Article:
Page images

BECHUANALAND (Specimens from Ngamiland in Theiler collection). SOUTHWEST AFRICA (Neumann 1901. Trommsdorff 1914. Sigwart 1915. Mitscherlich 1941. Hoogstraal 19540).

UNION OF SOUTH AFRICA (Lounsbury 1900C, in part confused with 0. savignyi. Pocock 1903. Dönitz 1906,1907A,C,1910B. Greenway 1907. Howard 1907,1908. Cowdry 19250,1926A, 1927. Curson 1928. Bedford 1920,1926,1932B,1934,1936. Cooley 1934. Bedford and Graf 1934,1939. Cluver 1939,1947. Ordman 1939,1941,1943,1944A, B,1955. De Meillon 1940. Mitscherlich 1941,

Mitscherlich 1941. Collen 1943. Polakow 1944. R. du Toit 1942B,C,1947A,B. Thorp, De Meillon and Hardy 1948, Monnig 1949 statements refer largely to 0. savignyi. Ànnecke and Quin 1952. Annecke 1952. Davis and Burgdorfer 1954).

ISLAND GROUPS: MADAGASCAR (Lamoureux 1913A,B. Suldey 1916. Poisson 1927. Poisson and Decary 1930. Buck 1935,1948A,C,1949. Le Gall 1943. Millot 1948, Neel, Payet, and Gonnet 1949. Decary 1950. Colas_Belcour, Neel, and Vervent 1952. Hoogstraal 1953E). Although 0. moubata has not been reported from the COMORES group, Neel, Payet, and Gonnet (1949) state that relapsing fever of the apparent type borne by O. moubata exists at Dzaoudzi.

Records from Zanzibar (Brumpt 1901,1908A) probably should be disregarded. They may refer to East Africa in general. Accord ing to Dr. S. D. Robertson, Pathologist, Medical Department, in personal correspondence, 0. moubata does not occur in Zanzibar. It has been stated to be absent there (Aders 1913) and was not listed by Aders (1917B) in his report of insects injurious to man and stock in Zanzibar. Odd individuals of the tick may be im ported in dhows from Tanganyika but these do not appear to become established on the island (Leeson 1953).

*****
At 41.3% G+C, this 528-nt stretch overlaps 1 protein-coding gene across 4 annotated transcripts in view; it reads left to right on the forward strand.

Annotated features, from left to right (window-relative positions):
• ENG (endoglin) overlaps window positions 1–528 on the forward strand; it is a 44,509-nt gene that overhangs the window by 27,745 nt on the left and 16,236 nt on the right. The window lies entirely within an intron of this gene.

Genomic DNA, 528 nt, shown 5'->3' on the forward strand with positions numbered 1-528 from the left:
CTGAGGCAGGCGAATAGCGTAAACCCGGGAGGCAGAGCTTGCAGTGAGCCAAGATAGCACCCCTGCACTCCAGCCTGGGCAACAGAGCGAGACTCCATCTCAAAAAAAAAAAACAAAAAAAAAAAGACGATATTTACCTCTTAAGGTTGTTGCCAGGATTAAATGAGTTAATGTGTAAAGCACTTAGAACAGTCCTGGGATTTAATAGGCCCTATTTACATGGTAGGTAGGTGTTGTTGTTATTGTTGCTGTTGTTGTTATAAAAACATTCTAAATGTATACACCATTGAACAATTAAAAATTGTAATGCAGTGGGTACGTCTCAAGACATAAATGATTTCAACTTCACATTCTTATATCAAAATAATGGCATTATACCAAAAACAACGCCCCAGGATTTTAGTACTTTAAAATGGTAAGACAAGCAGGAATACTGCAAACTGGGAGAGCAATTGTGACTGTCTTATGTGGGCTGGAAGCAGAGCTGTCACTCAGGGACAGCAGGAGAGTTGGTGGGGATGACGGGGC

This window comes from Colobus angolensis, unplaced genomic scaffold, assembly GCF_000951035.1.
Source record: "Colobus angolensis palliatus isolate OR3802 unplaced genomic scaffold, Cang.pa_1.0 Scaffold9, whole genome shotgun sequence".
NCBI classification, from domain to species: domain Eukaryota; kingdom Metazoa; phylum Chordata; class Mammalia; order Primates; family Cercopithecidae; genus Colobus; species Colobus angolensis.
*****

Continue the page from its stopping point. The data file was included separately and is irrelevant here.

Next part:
[ NORTH AFRICA AND ARABIA: Records from Libya are difficult to accept. Franchini (19321,B,1933A,B,C,D,1934B, 1935A ) listed Tripolitania as the source of specimens. He was probably dealing with 0. savignyi, but Garibaldi (1935) accepted these reports. Zavattari (1932,1933,1934) stated that 0. moubata is absent in Libya. Though Franchini (loc. cit.) and Gaspare (1933,1934) asserted differently, their remarks are so confused as to negate their argument unless fresh specimens can be procured. One of NAMRUL 3's well trained assistants has been unable to find 0. moubata in the Libyan localities from which it was reported.

Records from Egypt (Neumann 1896,1901,1911), without question erroneous, are probably based on mistaken identity of 0. savignyi, or possibly on mixed locality labels (Hoogstraal 1954A). Halawani (1946) stated that although o. moubata was supposed to be common in Egypt, he could not find specimens in houses. Yakoub (1945) also noted its absence here.